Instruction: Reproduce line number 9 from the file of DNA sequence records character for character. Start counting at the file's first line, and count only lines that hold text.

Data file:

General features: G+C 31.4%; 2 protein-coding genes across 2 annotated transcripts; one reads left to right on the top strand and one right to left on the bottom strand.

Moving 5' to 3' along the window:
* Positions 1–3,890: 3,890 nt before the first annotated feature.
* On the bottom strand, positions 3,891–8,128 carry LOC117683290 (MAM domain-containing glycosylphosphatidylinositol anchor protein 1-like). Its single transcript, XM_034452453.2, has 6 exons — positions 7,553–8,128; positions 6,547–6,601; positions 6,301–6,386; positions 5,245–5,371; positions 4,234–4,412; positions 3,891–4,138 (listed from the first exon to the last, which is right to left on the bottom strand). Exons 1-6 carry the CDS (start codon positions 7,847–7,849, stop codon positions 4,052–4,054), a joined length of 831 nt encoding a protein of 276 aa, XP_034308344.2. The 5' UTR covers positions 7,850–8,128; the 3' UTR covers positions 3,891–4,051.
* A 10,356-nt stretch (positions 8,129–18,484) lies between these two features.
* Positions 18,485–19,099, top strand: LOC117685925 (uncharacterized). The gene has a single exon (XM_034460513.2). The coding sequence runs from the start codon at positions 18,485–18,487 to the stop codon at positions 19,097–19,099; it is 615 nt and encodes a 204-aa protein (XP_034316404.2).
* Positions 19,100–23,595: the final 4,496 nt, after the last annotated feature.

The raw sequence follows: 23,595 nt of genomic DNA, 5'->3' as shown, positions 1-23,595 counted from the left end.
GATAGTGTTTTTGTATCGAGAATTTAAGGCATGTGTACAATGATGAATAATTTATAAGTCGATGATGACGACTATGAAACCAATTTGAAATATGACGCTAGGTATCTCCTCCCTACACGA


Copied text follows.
GATAGTGTTTTTGTATCGAGAATTTAAGGCATGTGTACAATGATGAATAATTTATAAGTCGATGATGACGACTATGAAACCAATTTGAAATATGACGCTAGGTATCTCCTCCCTACACGA